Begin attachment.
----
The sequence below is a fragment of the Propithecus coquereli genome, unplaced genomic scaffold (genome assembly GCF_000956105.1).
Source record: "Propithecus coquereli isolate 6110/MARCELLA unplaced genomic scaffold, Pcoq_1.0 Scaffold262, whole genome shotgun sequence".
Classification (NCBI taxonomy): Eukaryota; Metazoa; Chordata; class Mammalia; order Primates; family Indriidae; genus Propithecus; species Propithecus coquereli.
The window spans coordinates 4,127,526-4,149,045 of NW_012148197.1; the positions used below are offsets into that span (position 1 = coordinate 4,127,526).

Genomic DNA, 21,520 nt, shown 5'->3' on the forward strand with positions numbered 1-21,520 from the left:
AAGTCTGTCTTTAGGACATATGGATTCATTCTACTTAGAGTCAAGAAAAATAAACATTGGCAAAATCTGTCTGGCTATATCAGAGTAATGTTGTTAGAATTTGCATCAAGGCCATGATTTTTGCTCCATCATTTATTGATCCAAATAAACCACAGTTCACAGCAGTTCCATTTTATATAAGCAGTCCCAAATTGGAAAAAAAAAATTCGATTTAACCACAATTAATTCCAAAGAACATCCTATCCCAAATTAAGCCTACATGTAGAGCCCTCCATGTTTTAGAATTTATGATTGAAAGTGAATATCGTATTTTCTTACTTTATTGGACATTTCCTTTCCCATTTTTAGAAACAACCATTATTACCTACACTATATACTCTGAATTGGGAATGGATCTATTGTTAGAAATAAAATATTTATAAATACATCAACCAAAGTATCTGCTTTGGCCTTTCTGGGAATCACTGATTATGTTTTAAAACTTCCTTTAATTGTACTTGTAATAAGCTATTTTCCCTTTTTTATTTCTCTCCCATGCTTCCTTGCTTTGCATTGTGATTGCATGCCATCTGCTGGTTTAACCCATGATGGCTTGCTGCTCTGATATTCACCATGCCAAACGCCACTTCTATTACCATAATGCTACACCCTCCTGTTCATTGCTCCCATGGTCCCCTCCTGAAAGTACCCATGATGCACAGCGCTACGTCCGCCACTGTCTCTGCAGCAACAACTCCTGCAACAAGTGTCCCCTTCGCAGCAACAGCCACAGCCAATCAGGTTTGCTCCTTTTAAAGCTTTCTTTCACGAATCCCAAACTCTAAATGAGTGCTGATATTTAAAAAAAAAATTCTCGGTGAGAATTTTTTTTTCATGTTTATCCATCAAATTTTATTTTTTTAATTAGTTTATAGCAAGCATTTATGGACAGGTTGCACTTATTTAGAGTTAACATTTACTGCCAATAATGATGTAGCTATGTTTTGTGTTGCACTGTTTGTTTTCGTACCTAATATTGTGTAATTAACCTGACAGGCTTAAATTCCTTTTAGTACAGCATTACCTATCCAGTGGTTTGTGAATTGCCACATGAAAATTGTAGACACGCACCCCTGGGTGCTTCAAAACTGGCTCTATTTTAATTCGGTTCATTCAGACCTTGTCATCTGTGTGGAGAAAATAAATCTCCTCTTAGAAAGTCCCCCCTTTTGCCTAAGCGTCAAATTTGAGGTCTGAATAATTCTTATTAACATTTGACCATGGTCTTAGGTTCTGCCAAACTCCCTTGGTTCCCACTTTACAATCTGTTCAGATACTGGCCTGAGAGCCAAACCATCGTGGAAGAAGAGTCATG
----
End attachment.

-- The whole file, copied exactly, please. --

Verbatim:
The sequence below is a fragment of the Propithecus coquereli genome, unplaced genomic scaffold (genome assembly GCF_000956105.1).
Source record: "Propithecus coquereli isolate 6110/MARCELLA unplaced genomic scaffold, Pcoq_1.0 Scaffold262, whole genome shotgun sequence".
Classification (NCBI taxonomy): Eukaryota; Metazoa; Chordata; class Mammalia; order Primates; family Indriidae; genus Propithecus; species Propithecus coquereli.
The window spans coordinates 4,127,526-4,149,045 of NW_012148197.1; the positions used below are offsets into that span (position 1 = coordinate 4,127,526).

Genomic DNA, 21,520 nt, shown 5'->3' on the forward strand with positions numbered 1-21,520 from the left:
AAGTCTGTCTTTAGGACATATGGATTCATTCTACTTAGAGTCAAGAAAAATAAACATTGGCAAAATCTGTCTGGCTATATCAGAGTAATGTTGTTAGAATTTGCATCAAGGCCATGATTTTTGCTCCATCATTTATTGATCCAAATAAACCACAGTTCACAGCAGTTCCATTTTATATAAGCAGTCCCAAATTGGAAAAAAAAAATTCGATTTAACCACAATTAATTCCAAAGAACATCCTATCCCAAATTAAGCCTACATGTAGAGCCCTCCATGTTTTAGAATTTATGATTGAAAGTGAATATCGTATTTTCTTACTTTATTGGACATTTCCTTTCCCATTTTTAGAAACAACCATTATTACCTACACTATATACTCTGAATTGGGAATGGATCTATTGTTAGAAATAAAATATTTATAAATACATCAACCAAAGTATCTGCTTTGGCCTTTCTGGGAATCACTGATTATGTTTTAAAACTTCCTTTAATTGTACTTGTAATAAGCTATTTTCCCTTTTTTATTTCTCTCCCATGCTTCCTTGCTTTGCATTGTGATTGCATGCCATCTGCTGGTTTAACCCATGATGGCTTGCTGCTCTGATATTCACCATGCCAAACGCCACTTCTATTACCATAATGCTACACCCTCCTGTTCATTGCTCCCATGGTCCCCTCCTGAAAGTACCCATGATGCACAGCGCTACGTCCGCCACTGTCTCTGCAGCAACAACTCCTGCAACAAGTGTCCCCTTCGCAGCAACAGCCACAGCCAATCAGGTTTGCTCCTTTTAAAGCTTTCTTTCACGAATCCCAAACTCTAAATGAGTGCTGATATTTAAAAAAAAAATTCTCGGTGAGAATTTTTTTTTCATGTTTATCCATCAAATTTTATTTTTTTAATTAGTTTATAGCAAGCATTTATGGACAGGTTGCACTTATTTAGAGTTAACATTTACTGCCAATAATGATGTAGCTATGTTTTGTGTTGCACTGTTTGTTTTCGTACCTAATATTGTGTAATTAACCTGACAGGCTTAAATTCCTTTTAGTACAGCATTACCTATCCAGTGGTTTGTGAATTGCCACATGAAAATTGTAGACACGCACCCCTGGGTGCTTCAAAACTGGCTCTATTTTAATTCGGTTCATTCAGACCTTGTCATCTGTGTGGAGAAAATAAATCTCCTCTTAGAAAGTCCCCCCTTTTGCCTAAGCGTCAAATTTGAGGTCTGAATAATTCTTATTAACATTTGACCATGGTCTTAGGTTCTGCCAAACTCCCTTGGTTCCCACTTTACAATCTGTTCAGATACTGGCCTGAGAGCCAAACCATCGTGGAAGAAGAGTCATG